A plan sponsor may have multiple defined contribution (DC) plans due to mergers or acquisitions, it may have a qualified plan for all employees and a nonqualified plan for executive, or it may have a DC plan as well as a defined benefit (DB) plan. In the current retirement landscape, a plan sponsor who has both a DB and DC plan has likely closed or frozen the DB.
How can plan sponsors communicate about their retirement benefit programs so that participants understand why they are eligible for some benefits but not others?
“It definitely has its challenges,” says Brian Blach, vice president of CBIZ Retirement Plan Services, in San Jose, California, of maintaining multiple plans in a retirement benefit program. A key thing for plan sponsors is to make sure that the plan documents and summary plan descriptions (SPD) clearly define the different classes of employees eligible for each plan, he tells PLANSPONSOR. “The last thing we want is for the employee to think they’re going to get a benefit in a plan and not be eligible for that plan. So that outline is very critical.”
Plans Blach works with are typically set up to reward key employees. For example, he says, consider a law firm that wants to add another benefit for its partners. The main partner receives the maximum benefit, while associates in the firm receive a lower contribution. Some of those associates may wonder why other employees are getting more. “Once again that’s a communication thing that the employer has to make sure the employees understand,” particularly when it comes to individual classifications. “You have to be very clear up front.”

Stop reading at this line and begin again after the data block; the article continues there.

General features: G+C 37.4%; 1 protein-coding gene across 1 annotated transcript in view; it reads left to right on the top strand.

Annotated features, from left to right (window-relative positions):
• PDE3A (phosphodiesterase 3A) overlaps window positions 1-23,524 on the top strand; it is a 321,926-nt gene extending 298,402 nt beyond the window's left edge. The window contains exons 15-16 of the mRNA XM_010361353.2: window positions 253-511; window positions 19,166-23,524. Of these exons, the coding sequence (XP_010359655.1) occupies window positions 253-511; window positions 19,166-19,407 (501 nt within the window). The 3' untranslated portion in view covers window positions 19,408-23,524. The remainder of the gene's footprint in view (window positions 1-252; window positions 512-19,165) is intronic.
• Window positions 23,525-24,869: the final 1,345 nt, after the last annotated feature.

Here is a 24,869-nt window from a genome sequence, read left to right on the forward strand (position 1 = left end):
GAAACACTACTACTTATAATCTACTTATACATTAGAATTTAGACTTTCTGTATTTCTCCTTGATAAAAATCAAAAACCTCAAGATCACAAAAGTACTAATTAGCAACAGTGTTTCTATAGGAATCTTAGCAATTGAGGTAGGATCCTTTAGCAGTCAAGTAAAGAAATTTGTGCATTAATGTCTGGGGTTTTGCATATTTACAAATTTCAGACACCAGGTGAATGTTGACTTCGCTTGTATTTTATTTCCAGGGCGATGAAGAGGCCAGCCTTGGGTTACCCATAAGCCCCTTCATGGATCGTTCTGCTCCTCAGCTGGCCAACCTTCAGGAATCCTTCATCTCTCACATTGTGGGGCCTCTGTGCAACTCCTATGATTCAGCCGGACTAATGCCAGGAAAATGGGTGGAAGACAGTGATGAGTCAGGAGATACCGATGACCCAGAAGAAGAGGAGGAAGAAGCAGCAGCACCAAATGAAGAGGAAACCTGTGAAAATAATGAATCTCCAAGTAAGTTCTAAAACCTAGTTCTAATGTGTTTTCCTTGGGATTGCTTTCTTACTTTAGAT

Matt Adamson, senior business leader of total rewards for Mastercard in Purchase, New York, says his company is now in the final stages of terminating its pension plan, but the plan was closed to new entrants in 2007, and the company placed all employees hired after July 1, 2007, into its 401(k). “We started having populations that had different retirement benefits—some people had the pension plan, some people didn’t,” Adamson explains. “We had two different matching structures on the 401(k) to accommodate the difference between who had pensions and who didn’t.”
Anyone in the pension plan receives a match of 100% on the first 6% in their salary in the 401(k), but anyone hired after July 1, 2007, gets a match of 125% on 6%. “If they asked about the difference, we said, ‘You don’t get a pension, but you do get a higher match on your 401(k) plan.’”NEXT: Tips for communications.
Adamson tells PLANSPONSOR having multiple retirement plans is manageable, but participants might get confused by the presence of multiple plans.
“You have to have literally two types of education pieces and material,” Blach says. Using the law firm example, he says typically his firm holds two education meetings. “We will separate those two groups [that get different benefits]. In an education meeting with rank-and-file employees, the presenter needs to convey the value of the contribution,” he says.
Blach notes that a plan’s vendor or recordkeeper may send out enrollment kits to participants. However, when a client sponsors multiple plans, he says “We actually have the HR [human resources] people receive the kits and they hand them out.” His firm ensures that HR adds an introductory memo regarding the plan and addressing frequently asked questions.
For smaller plans, having the recordkeeper deliver the enrollment package to one location—instead of to each participant’s address—can be easier for them, and making those materials available in the work place affords employees time to review the information with an expert nearby, Blach adds.When MasterCard began the DB plan termination process, Adamson found “a lot of [messaging] is dictated by the legal process—there are so many notices you have to go through and different filings.” The company tried to supplement the required notices as much as possible with really simple language about the different options. “We tried to make it as simple and as short as possible, and stay away from a lot of ‘legalese.’”